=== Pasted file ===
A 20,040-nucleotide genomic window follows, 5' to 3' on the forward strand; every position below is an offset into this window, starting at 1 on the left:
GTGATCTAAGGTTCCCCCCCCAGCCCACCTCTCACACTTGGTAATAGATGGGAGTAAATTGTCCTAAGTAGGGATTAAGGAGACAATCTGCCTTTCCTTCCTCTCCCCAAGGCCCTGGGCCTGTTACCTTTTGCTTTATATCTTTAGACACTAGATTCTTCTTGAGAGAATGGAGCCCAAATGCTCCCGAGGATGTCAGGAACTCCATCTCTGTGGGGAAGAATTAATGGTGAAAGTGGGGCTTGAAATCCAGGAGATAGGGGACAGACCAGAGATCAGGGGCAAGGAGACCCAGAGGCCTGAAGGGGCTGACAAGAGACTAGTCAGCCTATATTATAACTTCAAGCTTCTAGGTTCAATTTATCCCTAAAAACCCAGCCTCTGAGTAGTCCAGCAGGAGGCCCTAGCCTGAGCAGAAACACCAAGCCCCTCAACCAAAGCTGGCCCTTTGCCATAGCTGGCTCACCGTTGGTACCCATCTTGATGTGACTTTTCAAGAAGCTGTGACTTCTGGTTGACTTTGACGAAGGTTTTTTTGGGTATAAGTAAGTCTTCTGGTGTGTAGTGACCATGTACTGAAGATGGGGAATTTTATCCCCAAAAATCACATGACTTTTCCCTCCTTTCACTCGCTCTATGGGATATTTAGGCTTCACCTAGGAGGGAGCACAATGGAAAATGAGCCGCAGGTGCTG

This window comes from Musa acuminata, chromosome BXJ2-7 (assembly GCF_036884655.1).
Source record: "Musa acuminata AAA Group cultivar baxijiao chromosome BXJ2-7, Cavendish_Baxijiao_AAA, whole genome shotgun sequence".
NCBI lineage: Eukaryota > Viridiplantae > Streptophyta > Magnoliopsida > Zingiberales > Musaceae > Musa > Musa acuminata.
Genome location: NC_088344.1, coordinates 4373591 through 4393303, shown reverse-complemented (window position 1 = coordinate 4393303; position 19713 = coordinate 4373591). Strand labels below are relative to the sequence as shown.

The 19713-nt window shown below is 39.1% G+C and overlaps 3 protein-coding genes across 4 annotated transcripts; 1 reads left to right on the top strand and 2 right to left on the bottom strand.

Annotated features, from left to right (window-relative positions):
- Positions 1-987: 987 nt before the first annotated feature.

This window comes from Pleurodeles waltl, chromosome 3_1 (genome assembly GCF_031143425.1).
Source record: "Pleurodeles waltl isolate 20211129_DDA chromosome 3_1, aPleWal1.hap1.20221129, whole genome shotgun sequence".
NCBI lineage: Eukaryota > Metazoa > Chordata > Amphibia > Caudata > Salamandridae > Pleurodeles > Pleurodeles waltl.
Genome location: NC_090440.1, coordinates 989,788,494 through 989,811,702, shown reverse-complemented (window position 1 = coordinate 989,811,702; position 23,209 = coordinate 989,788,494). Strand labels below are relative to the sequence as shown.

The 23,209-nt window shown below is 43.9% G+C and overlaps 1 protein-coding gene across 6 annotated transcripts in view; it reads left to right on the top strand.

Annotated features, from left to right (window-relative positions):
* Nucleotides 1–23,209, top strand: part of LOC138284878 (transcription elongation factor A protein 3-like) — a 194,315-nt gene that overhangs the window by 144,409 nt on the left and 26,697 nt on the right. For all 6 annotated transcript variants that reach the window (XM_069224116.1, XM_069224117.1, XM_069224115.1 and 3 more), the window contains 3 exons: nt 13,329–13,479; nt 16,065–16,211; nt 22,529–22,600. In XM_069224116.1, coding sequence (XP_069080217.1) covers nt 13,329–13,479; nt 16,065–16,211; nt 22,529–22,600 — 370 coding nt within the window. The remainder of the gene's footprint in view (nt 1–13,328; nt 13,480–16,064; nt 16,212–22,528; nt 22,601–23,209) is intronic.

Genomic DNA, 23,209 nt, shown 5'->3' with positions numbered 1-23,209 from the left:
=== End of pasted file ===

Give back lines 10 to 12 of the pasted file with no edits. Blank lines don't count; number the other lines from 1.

This window comes from Pleurodeles waltl, chromosome 3_1 (genome assembly GCF_031143425.1).
Source record: "Pleurodeles waltl isolate 20211129_DDA chromosome 3_1, aPleWal1.hap1.20221129, whole genome shotgun sequence".
NCBI lineage: Eukaryota > Metazoa > Chordata > Amphibia > Caudata > Salamandridae > Pleurodeles > Pleurodeles waltl.